10 social media trends that changed the internet in 2022

The year is coming to an end and one of my favorite ways to reflect on the passage of time is by looking at my social media accounts – the words I have tweetedthe posts I shared on Instagramthe deranged journal entries I posted about Nike Run Club, etc. And every year, I’m forced to acknowledge that as time goes on, culture evolves in ways that seem completely irrational but, of course, are typically over-corrections for flaws in our online ecosystem. Think about how people posted Facebook in the past and how they do it now: Every year, the cyclical nature of the internet reminds us that things change.

We changed the way we publish online, where is it we publish online, how often we publish online and also the content of our posts. Come with me as I learn from the Ghost of 2022 Social Media Past.

Blurred, hyper-magnified images

Instagram was once a place to share over-edited and glamorous depictions of our daily lives. But as the pandemic spread around the world, it got tiring. Users who had extravagant lives were punished for it because, of course, a pandemic was raging. People started posting blurry photos to their Instagram grid in late 2021, and as 2022 approached, it was not only acceptable but encouraged to take a good picture of a table and then zoom so closely into something so random that the edges became blurry and hard to decipher. As the owner of a phone that can only be described as a brick with internet access, I appreciate this cosmetic change.

Photo dumps take their last stand

I suspect that photo dumps the end of Instagram filters and frames will follow in 2023. We really started overusing them in 2021, and 2022 was certainly no different. But the use is starting to dry up. We’ll see what 2023 has in store.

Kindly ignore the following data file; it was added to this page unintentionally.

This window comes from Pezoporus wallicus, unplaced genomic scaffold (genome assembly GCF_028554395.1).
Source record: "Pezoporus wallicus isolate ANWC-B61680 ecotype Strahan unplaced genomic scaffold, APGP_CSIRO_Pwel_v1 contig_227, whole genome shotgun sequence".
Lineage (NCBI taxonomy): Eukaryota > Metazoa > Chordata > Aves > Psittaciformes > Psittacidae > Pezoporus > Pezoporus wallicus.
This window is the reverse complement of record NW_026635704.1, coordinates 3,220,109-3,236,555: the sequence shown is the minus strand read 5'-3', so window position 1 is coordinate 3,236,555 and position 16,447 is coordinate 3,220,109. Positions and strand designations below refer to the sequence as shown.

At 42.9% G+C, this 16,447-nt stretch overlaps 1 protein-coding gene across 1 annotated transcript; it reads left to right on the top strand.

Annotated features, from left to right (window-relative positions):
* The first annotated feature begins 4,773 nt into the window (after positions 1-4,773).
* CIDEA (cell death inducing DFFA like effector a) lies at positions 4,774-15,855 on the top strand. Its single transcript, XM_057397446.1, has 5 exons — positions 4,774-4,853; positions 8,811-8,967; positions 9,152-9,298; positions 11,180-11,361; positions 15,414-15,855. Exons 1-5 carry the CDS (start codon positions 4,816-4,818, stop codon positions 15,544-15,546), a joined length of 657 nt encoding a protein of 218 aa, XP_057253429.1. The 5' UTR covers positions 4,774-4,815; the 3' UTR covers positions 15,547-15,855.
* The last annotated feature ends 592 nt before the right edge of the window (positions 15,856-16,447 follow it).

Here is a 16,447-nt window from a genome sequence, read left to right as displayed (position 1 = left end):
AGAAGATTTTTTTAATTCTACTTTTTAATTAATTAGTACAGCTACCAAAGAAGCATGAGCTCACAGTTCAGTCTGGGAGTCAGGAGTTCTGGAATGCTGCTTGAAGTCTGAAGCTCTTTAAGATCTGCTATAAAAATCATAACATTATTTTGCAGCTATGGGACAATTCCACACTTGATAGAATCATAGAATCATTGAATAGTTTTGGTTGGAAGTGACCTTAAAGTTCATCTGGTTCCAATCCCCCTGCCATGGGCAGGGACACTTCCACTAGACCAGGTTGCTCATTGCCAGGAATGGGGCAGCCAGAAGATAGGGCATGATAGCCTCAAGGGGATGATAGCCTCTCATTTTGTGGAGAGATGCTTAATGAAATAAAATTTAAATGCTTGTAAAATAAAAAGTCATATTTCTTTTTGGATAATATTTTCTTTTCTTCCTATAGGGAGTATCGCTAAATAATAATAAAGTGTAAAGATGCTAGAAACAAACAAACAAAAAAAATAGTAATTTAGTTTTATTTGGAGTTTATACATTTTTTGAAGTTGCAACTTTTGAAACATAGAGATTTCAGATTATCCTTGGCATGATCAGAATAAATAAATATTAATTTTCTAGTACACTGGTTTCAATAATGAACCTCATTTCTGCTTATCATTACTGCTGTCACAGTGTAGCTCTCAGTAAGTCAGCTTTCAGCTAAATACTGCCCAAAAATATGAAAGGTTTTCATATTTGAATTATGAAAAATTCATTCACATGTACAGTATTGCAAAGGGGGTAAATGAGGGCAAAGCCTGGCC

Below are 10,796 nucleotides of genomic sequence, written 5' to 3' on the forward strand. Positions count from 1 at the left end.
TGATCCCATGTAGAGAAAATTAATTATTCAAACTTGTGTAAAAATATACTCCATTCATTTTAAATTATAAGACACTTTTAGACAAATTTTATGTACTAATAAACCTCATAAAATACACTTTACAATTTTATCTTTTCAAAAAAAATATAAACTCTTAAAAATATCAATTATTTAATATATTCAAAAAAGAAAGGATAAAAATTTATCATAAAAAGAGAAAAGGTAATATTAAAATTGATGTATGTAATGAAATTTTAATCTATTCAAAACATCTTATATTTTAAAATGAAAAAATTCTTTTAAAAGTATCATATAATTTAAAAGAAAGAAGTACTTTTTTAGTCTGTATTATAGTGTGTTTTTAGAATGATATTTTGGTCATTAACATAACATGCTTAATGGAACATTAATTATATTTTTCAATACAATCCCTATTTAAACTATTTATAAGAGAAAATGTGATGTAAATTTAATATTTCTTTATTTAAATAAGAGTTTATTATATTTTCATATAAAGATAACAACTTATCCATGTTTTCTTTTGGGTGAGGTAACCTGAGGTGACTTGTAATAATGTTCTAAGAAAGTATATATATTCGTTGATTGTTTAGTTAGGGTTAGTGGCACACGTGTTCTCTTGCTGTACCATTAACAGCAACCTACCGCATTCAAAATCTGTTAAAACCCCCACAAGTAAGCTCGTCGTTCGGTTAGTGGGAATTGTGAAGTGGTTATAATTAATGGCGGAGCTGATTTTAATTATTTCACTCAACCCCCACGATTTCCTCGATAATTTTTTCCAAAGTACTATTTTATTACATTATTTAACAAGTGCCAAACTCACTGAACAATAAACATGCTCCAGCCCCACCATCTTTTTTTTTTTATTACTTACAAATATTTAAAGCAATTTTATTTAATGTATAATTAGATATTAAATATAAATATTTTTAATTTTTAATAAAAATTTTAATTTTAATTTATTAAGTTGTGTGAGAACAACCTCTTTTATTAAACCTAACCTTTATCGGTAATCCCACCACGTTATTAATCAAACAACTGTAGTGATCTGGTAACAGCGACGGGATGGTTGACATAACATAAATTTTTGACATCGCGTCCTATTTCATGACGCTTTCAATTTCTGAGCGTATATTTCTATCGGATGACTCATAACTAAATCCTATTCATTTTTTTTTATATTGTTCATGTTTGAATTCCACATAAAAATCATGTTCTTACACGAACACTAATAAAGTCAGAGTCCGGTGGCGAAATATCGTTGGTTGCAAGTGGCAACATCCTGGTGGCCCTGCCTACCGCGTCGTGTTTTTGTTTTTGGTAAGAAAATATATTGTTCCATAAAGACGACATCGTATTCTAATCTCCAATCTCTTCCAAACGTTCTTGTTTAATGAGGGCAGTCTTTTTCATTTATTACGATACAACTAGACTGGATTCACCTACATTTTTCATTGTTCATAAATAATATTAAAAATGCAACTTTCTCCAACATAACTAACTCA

Be real

The app that promised to change everything caught our very short attention this year. It was technically founded in 2020, but didn’t get widely used until 2022. As my colleague Elena Cavender points out, users were fed up with Instagram’s obsession with monetization, ads, and an algorithm that makes it harder to see your friends. BeReal stepped in, claiming to be the current casual version of Instagram. It was so successful that Instagram has reportedly been considering stealing some of the ideas that make BeReal so loved.


This year started with the launch of an NFT status symbol on Twitter. In January, the social media platform has implemented a feature that allows users who pay for Twitter Blue authenticate their NFTs and show them in profile photos. By September, Half– possessed Facebook and Instagram have both completed their NFT rollout on both apps for all users in the US We hope this trend continues in 2022.

New ways to pay creators

This year has brought us a ton of new ways for users — and platforms — to pay the people who make platforms what they are. Tumblr has launched a tip jar feature which allows users to tip their favorite creators on the platform; YouTube has announced new ways for creators make more money for their content; SnapChat is testing the ability to share ad revenue with creators. And people are listening. Instagram’s 2023 trend report showed that nearly two-thirds of Generation Z intend to use social media to make money in 2023.

Social media is the new search engine

Bye bye GoogleHello Tick ​​tock and Instagram. Nearly 40 percent of young people go to TikTok or Instagram to search instead of Google Maps or Google Search, Google’s Prabhakar Raghavan, senior vice president in charge of Google Search, he told TechCrunch in 2022.


For Gen Z, TikTok is more than entertainment. It’s a search engine.

The futile search for an Instagram replacement

Instagram just isn’t doing it for us right now, and Instagram knows it: It’s constantly launching new products, pivoting videos, and aimlessly clinging to ways to keep its grip on young people. But young people are tired of Instagram and are constantly looking for a replacement. Enter: BeReal, Glass, Grainery and even Tumblr, LinkedInAnd Social hive.

0.5 selfies

Not all social media changes are due to a deep need for change and escape from the monotony and pain of life. Some trends are just for fun, like 0.5 selfies.


The 0.5 selfie trend is a nostalgic protest against perfection

Partiful has replaced Facebook

For years, people have latched on to their Facebook accounts for two main reasons: birthday reminders and invite friends to parties. The former hasn’t found a replacement outside of using a regular calendar, but inviting friends to parties has been completely mastered by Partiful.

RIP Twitter as we knew it

We had a surprise last-minute entry into the social media garbage fire of 2022 when Elon Musk “let it sink” and took over Twitter. All about it it was weird and mean.